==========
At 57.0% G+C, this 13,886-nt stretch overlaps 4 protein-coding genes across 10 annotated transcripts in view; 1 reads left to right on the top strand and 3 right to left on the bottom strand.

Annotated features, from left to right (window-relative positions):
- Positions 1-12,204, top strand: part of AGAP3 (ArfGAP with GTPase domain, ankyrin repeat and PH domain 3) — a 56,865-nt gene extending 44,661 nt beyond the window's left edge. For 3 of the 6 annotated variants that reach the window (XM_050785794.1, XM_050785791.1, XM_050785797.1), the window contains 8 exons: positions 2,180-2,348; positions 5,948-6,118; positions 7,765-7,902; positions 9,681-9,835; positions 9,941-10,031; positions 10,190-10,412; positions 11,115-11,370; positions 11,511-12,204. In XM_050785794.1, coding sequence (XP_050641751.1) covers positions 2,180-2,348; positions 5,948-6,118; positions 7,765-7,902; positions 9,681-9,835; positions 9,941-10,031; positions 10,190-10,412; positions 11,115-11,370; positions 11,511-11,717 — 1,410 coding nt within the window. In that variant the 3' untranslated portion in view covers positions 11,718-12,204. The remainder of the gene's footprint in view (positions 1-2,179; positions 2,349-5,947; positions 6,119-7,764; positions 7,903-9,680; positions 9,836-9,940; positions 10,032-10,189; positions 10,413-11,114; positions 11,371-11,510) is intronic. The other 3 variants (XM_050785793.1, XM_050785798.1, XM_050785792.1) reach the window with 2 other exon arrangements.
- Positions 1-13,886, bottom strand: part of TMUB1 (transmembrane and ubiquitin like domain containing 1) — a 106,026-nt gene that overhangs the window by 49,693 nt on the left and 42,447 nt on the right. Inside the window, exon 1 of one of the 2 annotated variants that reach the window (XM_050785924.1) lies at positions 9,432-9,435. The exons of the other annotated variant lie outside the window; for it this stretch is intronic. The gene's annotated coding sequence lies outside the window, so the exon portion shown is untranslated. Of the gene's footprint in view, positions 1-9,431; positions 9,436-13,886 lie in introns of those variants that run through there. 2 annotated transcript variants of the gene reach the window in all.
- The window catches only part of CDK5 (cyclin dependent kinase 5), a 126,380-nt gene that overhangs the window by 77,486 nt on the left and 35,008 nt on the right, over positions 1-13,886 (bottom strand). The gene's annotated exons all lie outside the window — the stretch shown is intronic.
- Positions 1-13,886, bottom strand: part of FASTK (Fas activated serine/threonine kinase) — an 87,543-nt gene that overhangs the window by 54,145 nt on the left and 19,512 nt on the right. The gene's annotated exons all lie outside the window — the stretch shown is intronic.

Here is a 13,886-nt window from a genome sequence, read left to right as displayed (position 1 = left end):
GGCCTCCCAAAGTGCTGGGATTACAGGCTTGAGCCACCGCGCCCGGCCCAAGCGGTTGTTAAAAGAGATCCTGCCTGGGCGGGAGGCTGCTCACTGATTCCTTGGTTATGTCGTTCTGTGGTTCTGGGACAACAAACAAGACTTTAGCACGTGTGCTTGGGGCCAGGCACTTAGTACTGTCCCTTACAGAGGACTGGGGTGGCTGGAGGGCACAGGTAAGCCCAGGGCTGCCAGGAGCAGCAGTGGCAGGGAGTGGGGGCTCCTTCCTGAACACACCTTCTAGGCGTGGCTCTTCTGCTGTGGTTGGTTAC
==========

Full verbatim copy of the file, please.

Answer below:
At 57.0% G+C, this 13,886-nt stretch overlaps 4 protein-coding genes across 10 annotated transcripts in view; 1 reads left to right on the top strand and 3 right to left on the bottom strand.

Annotated features, from left to right (window-relative positions):
- Positions 1-12,204, top strand: part of AGAP3 (ArfGAP with GTPase domain, ankyrin repeat and PH domain 3) — a 56,865-nt gene extending 44,661 nt beyond the window's left edge. For 3 of the 6 annotated variants that reach the window (XM_050785794.1, XM_050785791.1, XM_050785797.1), the window contains 8 exons: positions 2,180-2,348; positions 5,948-6,118; positions 7,765-7,902; positions 9,681-9,835; positions 9,941-10,031; positions 10,190-10,412; positions 11,115-11,370; positions 11,511-12,204. In XM_050785794.1, coding sequence (XP_050641751.1) covers positions 2,180-2,348; positions 5,948-6,118; positions 7,765-7,902; positions 9,681-9,835; positions 9,941-10,031; positions 10,190-10,412; positions 11,115-11,370; positions 11,511-11,717 — 1,410 coding nt within the window. In that variant the 3' untranslated portion in view covers positions 11,718-12,204. The remainder of the gene's footprint in view (positions 1-2,179; positions 2,349-5,947; positions 6,119-7,764; positions 7,903-9,680; positions 9,836-9,940; positions 10,032-10,189; positions 10,413-11,114; positions 11,371-11,510) is intronic. The other 3 variants (XM_050785793.1, XM_050785798.1, XM_050785792.1) reach the window with 2 other exon arrangements.
- Positions 1-13,886, bottom strand: part of TMUB1 (transmembrane and ubiquitin like domain containing 1) — a 106,026-nt gene that overhangs the window by 49,693 nt on the left and 42,447 nt on the right. Inside the window, exon 1 of one of the 2 annotated variants that reach the window (XM_050785924.1) lies at positions 9,432-9,435. The exons of the other annotated variant lie outside the window; for it this stretch is intronic. The gene's annotated coding sequence lies outside the window, so the exon portion shown is untranslated. Of the gene's footprint in view, positions 1-9,431; positions 9,436-13,886 lie in introns of those variants that run through there. 2 annotated transcript variants of the gene reach the window in all.
- The window catches only part of CDK5 (cyclin dependent kinase 5), a 126,380-nt gene that overhangs the window by 77,486 nt on the left and 35,008 nt on the right, over positions 1-13,886 (bottom strand). The gene's annotated exons all lie outside the window — the stretch shown is intronic.
- Positions 1-13,886, bottom strand: part of FASTK (Fas activated serine/threonine kinase) — an 87,543-nt gene that overhangs the window by 54,145 nt on the left and 19,512 nt on the right. The gene's annotated exons all lie outside the window — the stretch shown is intronic.

Here is a 13,886-nt window from a genome sequence, read left to right as displayed (position 1 = left end):
GGCCTCCCAAAGTGCTGGGATTACAGGCTTGAGCCACCGCGCCCGGCCCAAGCGGTTGTTAAAAGAGATCCTGCCTGGGCGGGAGGCTGCTCACTGATTCCTTGGTTATGTCGTTCTGTGGTTCTGGGACAACAAACAAGACTTTAGCACGTGTGCTTGGGGCCAGGCACTTAGTACTGTCCCTTACAGAGGACTGGGGTGGCTGGAGGGCACAGGTAAGCCCAGGGCTGCCAGGAGCAGCAGTGGCAGGGAGTGGGGGCTCCTTCCTGAACACACCTTCTAGGCGTGGCTCTTCTGCTGTGGTTGGTTAC